A few weeks ago, I was lucky enough to be invited by my host mom to the family cabins in Esmeraldas, almost to the Colombian border, on the beach for yet another 3-day weekend. I thought the Sierra region (the Andes Mountains, where I live) had a diverse, exotic selection of fruit but when we arrived at the cabins, there were 3 trees on the property alone that I had never seen before. One of them is the noni. I knew it was exotic because even my host mom didn’t know what to do with it. After walking around Atacames and asking all the ladies at the numerous juice and smoothie stands how to prepare the juice, we finally decided to bring a few back to the Sierra and do some good ol’ googling.

Appearance: To me, it looks like a giant worm, like the ones they eat in the Amazon here. It’s about the size of a grapefruit but longer and skinner. Inside, it looks similar to a guanábana or chirimoya with large black seeds surrounded by the white fruit.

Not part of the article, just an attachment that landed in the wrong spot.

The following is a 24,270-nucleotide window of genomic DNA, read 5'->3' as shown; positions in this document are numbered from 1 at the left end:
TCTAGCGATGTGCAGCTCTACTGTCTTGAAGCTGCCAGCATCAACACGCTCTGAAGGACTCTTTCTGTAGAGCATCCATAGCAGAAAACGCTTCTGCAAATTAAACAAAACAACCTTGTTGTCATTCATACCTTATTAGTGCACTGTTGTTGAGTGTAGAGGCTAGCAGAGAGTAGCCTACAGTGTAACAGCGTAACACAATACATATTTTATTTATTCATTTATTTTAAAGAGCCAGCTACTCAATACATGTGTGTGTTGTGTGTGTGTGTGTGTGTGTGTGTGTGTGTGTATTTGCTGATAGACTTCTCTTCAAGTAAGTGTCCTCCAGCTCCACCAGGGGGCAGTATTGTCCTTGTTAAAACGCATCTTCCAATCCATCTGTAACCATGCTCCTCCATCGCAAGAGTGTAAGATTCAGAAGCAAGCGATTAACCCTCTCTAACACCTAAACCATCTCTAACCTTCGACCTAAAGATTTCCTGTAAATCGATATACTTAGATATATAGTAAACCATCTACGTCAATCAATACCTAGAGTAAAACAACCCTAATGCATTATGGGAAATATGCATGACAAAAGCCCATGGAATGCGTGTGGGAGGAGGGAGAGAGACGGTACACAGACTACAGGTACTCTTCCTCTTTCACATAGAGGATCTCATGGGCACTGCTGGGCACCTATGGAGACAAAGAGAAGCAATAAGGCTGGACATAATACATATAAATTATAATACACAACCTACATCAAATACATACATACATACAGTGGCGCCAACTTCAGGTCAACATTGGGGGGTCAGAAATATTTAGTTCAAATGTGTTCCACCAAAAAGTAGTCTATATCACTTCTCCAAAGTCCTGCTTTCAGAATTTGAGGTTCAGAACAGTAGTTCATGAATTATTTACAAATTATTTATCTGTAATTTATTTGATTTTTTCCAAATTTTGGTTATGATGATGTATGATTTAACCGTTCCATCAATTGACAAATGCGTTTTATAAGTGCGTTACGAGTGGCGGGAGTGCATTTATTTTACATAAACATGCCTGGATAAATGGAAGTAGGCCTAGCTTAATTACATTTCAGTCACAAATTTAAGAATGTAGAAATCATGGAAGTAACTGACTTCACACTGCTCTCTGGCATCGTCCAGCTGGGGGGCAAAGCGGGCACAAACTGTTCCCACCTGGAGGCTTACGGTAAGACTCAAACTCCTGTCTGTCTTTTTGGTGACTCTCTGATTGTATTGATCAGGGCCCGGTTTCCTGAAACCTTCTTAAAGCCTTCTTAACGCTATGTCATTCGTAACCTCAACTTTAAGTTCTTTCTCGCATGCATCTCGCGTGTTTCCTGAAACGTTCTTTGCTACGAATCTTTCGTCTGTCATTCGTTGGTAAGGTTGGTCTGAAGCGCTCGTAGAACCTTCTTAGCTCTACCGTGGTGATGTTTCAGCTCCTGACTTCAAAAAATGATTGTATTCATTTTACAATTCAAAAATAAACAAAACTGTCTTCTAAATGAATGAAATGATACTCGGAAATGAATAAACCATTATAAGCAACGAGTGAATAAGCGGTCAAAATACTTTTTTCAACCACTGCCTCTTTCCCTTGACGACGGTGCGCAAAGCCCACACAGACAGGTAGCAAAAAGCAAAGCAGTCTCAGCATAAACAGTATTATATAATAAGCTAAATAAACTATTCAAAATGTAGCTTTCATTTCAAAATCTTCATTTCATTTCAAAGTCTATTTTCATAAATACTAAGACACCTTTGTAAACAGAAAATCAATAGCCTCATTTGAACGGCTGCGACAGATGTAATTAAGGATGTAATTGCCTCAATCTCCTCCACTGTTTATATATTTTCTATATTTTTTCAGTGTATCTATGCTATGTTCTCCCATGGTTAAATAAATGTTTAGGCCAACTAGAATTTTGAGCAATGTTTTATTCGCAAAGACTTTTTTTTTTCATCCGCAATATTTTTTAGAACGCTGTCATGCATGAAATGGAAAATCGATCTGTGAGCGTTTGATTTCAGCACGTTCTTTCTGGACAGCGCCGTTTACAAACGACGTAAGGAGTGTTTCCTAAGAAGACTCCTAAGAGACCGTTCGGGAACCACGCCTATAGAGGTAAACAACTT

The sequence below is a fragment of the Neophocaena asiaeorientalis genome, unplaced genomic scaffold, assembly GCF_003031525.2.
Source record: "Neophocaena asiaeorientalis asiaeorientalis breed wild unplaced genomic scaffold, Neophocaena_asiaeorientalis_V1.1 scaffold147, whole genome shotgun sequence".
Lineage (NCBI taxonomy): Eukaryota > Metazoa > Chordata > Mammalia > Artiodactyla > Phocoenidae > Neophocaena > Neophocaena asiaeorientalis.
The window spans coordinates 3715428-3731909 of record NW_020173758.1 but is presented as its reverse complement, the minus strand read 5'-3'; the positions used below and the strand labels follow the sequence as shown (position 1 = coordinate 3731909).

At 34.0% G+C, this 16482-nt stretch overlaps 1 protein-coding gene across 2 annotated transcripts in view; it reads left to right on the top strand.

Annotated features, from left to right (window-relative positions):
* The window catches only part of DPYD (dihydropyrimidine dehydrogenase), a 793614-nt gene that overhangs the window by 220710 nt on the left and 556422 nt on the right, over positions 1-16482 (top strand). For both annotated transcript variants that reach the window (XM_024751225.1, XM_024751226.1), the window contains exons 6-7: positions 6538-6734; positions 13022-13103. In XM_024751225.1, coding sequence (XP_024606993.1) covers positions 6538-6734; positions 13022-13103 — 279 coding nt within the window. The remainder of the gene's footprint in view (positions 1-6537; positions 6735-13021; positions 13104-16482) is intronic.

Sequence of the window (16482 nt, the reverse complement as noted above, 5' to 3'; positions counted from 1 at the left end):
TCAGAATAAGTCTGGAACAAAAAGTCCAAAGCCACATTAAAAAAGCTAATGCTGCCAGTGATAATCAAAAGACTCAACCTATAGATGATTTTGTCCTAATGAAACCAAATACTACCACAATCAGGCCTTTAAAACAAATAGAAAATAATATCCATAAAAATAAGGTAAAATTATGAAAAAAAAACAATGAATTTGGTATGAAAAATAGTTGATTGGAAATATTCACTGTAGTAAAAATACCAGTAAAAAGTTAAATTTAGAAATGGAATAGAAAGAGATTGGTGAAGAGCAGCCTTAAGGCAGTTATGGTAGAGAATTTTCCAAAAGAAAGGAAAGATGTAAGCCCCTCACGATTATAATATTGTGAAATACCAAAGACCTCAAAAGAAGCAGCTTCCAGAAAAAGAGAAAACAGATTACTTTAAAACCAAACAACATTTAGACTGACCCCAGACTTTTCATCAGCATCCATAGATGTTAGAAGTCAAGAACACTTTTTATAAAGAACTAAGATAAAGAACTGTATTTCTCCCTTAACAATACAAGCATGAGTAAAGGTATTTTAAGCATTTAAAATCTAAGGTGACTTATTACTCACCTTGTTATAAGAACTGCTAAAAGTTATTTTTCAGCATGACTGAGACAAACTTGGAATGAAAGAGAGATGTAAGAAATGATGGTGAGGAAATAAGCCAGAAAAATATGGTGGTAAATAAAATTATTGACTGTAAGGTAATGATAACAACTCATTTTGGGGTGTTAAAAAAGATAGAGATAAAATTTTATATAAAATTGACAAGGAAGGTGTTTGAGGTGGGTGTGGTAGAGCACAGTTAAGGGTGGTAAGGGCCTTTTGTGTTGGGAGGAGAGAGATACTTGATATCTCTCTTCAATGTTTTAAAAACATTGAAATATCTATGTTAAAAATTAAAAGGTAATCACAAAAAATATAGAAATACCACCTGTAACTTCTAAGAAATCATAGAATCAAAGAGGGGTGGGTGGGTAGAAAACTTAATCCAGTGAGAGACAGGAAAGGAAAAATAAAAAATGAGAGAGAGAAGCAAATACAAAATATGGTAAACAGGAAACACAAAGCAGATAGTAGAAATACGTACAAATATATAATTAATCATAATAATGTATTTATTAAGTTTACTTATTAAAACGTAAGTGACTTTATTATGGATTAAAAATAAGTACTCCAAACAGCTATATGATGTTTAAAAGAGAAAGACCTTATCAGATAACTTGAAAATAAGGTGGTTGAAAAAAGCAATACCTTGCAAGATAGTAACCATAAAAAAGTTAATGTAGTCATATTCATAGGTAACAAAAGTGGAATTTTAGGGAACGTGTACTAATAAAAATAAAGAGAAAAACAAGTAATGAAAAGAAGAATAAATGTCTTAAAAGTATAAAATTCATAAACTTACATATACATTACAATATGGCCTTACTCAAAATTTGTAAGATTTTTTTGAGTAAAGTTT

DSC02287Preparation: It took some internet sleuthing but basically you cut the fruit open and blend it with other citrus fruits like passion fruit, oranges, or kiwi. Blend it on a low setting so as not to break the black seeds (this gives it a really funky taste) and then strain into a pitcher.



Taste: It has a very mild taste, almost unnoticeable. My host mom mixed it with kiwi and that’s how the juice ended up tasting. I assume that it takes on the flavor of the fruit it’s mixed with. (The internet said that most people drink the juice for the health benefits, which are varied and extensive, and not for the taste.)

Cost: Luckily, our’s were free thanks to a giant tree on the property but I found a 32 oz. bottle of the juice online for $30. I’d say we got a pretty good deal.

If you find yourself in southeast Asia, the Pacific Islands, or apparently the coast of Ecuador, or Colombia (I’m assuming), look for a noni tree, whip up some juice, and take advantage of all the health benefits it has to offer.DSC02253DSC02256Here’s a look at the other 2 trees on the property. Even the Ecuadorians weren’t sure what they were. The red ones had a coconut-like shell that we had to crack with a rock. The fruit inside was very small and kind of woody in texture. The second one is supposedly a type of almond, at least that’s what they kept telling me but it doesn’t look like any almost I’ve ever seen. Drop me a comment if you recognize them!